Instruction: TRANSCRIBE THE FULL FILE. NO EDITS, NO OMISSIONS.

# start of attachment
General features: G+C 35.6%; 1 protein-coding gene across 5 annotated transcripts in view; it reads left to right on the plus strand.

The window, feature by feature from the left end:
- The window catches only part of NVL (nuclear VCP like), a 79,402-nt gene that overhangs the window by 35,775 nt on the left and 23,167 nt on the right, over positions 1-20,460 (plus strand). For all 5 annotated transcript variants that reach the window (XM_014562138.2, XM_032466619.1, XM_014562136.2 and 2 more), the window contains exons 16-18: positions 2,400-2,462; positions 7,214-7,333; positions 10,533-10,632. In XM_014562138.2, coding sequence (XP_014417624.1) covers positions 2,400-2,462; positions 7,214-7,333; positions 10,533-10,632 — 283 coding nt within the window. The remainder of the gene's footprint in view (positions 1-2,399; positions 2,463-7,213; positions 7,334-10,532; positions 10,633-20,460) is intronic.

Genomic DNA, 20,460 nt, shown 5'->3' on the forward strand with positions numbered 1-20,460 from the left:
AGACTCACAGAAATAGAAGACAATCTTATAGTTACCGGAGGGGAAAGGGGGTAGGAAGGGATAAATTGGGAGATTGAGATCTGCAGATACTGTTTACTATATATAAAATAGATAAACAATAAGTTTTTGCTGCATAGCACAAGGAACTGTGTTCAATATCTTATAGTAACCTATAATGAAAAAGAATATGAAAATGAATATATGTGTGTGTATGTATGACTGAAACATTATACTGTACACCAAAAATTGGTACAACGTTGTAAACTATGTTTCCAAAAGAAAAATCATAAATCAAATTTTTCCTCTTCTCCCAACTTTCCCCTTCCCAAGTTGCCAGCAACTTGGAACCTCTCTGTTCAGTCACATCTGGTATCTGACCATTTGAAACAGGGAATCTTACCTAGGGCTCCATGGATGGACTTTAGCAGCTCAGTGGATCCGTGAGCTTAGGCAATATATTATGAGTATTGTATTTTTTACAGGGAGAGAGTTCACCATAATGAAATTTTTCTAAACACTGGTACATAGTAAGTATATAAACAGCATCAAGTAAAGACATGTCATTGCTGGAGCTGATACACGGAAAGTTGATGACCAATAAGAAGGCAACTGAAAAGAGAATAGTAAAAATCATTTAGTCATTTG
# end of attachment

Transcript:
General features: G+C 35.6%; 1 protein-coding gene across 5 annotated transcripts in view; it reads left to right on the plus strand.

The window, feature by feature from the left end:
- The window catches only part of NVL (nuclear VCP like), a 79,402-nt gene that overhangs the window by 35,775 nt on the left and 23,167 nt on the right, over positions 1-20,460 (plus strand). For all 5 annotated transcript variants that reach the window (XM_014562138.2, XM_032466619.1, XM_014562136.2 and 2 more), the window contains exons 16-18: positions 2,400-2,462; positions 7,214-7,333; positions 10,533-10,632. In XM_014562138.2, coding sequence (XP_014417624.1) covers positions 2,400-2,462; positions 7,214-7,333; positions 10,533-10,632 — 283 coding nt within the window. The remainder of the gene's footprint in view (positions 1-2,399; positions 2,463-7,213; positions 7,334-10,532; positions 10,633-20,460) is intronic.

Genomic DNA, 20,460 nt, shown 5'->3' on the forward strand with positions numbered 1-20,460 from the left:
AGACTCACAGAAATAGAAGACAATCTTATAGTTACCGGAGGGGAAAGGGGGTAGGAAGGGATAAATTGGGAGATTGAGATCTGCAGATACTGTTTACTATATATAAAATAGATAAACAATAAGTTTTTGCTGCATAGCACAAGGAACTGTGTTCAATATCTTATAGTAACCTATAATGAAAAAGAATATGAAAATGAATATATGTGTGTGTATGTATGACTGAAACATTATACTGTACACCAAAAATTGGTACAACGTTGTAAACTATGTTTCCAAAAGAAAAATCATAAATCAAATTTTTCCTCTTCTCCCAACTTTCCCCTTCCCAAGTTGCCAGCAACTTGGAACCTCTCTGTTCAGTCACATCTGGTATCTGACCATTTGAAACAGGGAATCTTACCTAGGGCTCCATGGATGGACTTTAGCAGCTCAGTGGATCCGTGAGCTTAGGCAATATATTATGAGTATTGTATTTTTTACAGGGAGAGAGTTCACCATAATGAAATTTTTCTAAACACTGGTACATAGTAAGTATATAAACAGCATCAAGTAAAGACATGTCATTGCTGGAGCTGATACACGGAAAGTTGATGACCAATAAGAAGGCAACTGAAAAGAGAATAGTAAAAATCATTTAGTCATTTG